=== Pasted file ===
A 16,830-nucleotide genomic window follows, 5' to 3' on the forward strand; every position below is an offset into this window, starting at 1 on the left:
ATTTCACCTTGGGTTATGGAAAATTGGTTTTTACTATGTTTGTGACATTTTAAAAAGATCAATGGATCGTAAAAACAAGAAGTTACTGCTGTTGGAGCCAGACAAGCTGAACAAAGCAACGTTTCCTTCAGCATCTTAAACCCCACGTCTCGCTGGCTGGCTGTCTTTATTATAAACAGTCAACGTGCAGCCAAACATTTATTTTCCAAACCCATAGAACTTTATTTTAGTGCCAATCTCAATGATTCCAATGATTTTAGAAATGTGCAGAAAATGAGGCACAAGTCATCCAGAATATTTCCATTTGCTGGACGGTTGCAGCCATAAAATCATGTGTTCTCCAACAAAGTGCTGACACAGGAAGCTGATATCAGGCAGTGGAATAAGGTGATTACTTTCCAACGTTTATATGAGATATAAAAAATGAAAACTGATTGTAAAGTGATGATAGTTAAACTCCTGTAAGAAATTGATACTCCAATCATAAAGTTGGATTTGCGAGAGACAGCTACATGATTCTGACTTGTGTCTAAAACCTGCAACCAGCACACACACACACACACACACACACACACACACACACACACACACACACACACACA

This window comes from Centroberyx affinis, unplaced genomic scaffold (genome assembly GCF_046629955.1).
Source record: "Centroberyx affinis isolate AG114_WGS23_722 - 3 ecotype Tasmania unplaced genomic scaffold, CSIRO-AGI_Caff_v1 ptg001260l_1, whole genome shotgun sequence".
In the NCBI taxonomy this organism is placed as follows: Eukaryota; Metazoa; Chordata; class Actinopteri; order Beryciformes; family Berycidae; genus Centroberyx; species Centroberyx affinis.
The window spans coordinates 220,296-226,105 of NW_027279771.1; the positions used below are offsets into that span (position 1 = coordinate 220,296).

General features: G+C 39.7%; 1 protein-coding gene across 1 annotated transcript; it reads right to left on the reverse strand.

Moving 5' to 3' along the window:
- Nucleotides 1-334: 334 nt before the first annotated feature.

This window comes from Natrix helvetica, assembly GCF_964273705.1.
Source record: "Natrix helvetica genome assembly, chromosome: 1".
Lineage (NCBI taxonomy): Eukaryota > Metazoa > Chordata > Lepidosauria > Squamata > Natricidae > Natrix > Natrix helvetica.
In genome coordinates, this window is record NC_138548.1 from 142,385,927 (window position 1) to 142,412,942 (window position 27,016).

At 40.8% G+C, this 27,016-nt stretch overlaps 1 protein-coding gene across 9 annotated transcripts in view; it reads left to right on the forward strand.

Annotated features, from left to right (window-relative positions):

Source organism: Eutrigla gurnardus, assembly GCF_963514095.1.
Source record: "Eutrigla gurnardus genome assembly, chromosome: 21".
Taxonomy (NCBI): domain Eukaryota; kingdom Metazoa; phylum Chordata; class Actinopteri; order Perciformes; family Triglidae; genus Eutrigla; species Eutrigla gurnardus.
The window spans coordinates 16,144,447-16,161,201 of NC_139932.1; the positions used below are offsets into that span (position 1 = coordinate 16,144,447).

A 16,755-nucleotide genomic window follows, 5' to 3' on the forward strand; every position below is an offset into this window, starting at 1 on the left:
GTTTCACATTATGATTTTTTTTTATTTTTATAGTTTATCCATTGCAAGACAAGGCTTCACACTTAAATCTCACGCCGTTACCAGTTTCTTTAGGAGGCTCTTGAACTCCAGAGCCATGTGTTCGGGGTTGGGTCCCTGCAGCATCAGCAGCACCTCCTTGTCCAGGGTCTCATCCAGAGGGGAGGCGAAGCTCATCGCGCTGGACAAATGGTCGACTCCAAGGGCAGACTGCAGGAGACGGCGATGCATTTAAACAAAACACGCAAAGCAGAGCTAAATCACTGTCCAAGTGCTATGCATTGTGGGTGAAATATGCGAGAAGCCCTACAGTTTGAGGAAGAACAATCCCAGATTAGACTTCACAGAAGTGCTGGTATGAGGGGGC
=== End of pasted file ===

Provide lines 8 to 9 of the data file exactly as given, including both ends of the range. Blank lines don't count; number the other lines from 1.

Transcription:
Moving 5' to 3' along the window:
- Nucleotides 1-334: 334 nt before the first annotated feature.